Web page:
Completed Nine of 12 NTSB Safety Actions

Completed Nine of 12 NTSB Safety Actions

The National Transportation and Safety Board (NTSB) notified PG&E that the utility has fulfilled two additional safety recommendations in response to the 2010 pipeline accident in San Bruno.

PG&E has now fulfilled nine of the 12 total actions recommended by the NTSB. Of the three remaining safety recommendations, the NTSB considers PG&E’s progress “open-acceptable response,” which means acceptable pending completion.

The two most recently completed actions are:

Integrity Management Program: PG&E reviewed every aspect of its Transmission Integrity Management Program (TIMP) and implemented a revised program to better evaluate and address threats to its natural gas pipeline system. As part of this effort, the company updated the model and risk methodology that considers all defect and leak data for the life of each pipeline, and an improved self-assessment process. Based on the new integrity management enhancements, PG&E conducted a revised threat assessment with a methodology that incorporates additional data on high-consequence, populated areas.

A copy of the assessment was submitted to the California Public Utilities Commission (CPUC) and the Pipeline and Hazardous Materials Safety Administration. PG&E’s TIMP is a comprehensive program for assessing and managing the integrity of gas transmission pipelines and taking appropriate action to address any risks.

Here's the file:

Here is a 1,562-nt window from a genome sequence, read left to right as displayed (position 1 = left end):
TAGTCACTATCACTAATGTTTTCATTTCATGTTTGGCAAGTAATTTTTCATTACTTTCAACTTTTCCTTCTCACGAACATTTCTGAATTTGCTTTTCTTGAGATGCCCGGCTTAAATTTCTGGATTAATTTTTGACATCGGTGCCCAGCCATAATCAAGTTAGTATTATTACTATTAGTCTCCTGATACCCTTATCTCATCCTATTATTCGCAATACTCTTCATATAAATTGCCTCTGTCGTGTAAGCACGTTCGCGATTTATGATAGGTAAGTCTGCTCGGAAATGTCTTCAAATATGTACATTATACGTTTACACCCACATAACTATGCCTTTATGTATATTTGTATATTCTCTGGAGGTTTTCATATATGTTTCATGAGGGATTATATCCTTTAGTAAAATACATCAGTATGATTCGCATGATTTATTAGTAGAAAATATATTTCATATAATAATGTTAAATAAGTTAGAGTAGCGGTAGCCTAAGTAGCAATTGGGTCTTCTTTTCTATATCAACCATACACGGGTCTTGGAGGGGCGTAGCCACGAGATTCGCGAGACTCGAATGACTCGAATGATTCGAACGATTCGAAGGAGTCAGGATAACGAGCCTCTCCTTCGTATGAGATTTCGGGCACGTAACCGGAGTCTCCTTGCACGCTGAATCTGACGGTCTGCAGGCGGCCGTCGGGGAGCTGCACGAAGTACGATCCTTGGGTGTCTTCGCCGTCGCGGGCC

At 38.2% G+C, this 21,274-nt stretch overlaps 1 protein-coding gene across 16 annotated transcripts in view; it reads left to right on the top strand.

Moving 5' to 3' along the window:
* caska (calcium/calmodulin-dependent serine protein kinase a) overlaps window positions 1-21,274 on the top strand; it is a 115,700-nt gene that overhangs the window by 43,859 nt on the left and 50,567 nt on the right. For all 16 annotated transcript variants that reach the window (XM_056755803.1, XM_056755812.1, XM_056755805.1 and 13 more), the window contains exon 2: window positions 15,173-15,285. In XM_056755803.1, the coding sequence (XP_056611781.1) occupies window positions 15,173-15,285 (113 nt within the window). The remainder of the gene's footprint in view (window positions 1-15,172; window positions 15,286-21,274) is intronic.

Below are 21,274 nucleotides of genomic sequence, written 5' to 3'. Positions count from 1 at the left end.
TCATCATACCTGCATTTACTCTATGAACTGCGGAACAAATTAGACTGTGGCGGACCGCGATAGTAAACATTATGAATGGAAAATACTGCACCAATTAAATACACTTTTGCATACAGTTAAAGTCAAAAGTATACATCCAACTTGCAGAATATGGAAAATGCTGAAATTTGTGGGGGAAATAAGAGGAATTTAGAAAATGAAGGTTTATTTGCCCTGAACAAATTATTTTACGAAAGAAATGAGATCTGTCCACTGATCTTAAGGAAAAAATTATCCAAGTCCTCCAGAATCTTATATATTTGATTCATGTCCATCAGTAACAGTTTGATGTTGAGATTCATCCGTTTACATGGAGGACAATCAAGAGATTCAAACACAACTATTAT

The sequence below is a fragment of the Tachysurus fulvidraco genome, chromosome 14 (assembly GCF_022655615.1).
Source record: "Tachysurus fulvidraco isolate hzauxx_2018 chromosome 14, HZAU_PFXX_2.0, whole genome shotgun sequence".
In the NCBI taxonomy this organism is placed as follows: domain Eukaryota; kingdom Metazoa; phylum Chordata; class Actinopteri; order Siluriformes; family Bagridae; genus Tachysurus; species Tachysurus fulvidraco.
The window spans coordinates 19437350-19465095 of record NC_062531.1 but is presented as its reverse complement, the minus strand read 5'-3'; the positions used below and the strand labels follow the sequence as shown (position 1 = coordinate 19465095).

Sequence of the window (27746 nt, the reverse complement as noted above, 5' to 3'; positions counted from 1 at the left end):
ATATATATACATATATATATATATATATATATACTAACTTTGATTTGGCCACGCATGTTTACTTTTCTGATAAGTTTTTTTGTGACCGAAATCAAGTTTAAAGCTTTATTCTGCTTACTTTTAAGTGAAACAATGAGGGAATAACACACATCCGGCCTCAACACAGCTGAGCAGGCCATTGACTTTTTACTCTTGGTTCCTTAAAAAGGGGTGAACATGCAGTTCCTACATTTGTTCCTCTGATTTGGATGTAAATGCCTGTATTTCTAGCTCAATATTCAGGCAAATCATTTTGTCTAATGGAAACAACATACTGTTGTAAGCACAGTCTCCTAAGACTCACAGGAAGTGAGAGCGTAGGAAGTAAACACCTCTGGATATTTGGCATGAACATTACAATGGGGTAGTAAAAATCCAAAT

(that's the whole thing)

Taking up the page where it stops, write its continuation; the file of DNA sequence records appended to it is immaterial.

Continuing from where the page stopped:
Threat Assessment: PG&E has completed a threat assessment review of its gas transmission system using the revised methodology established in its TIMP. PG&E uses threat assessment and identification to assess and rank the risks associated with gas pipes located throughout the transmission system.

“We continue to make real, measurable progress as we strive to become the safest and most reliable gas operator in the nation,” said Nick Stavropoulos, PG&E’s executive vice president of gas operations. “We are pleased to have completed nine out of 12 NTSB recommendations, but there is still more work to be done. We are focused on fulfilling the remaining three recommendations, as well as doing much more beyond these steps to improve our gas system.”

The seven previously completed NTSB recommendations are MAOP validation, work clearance procedures, public awareness plan, records, emergency procedures, 9-1-1 notification and toxicology tests.

Click here to read Currents stories on the NTSB recommendations that were completed earlier this year and in 2012.

Comments are closed.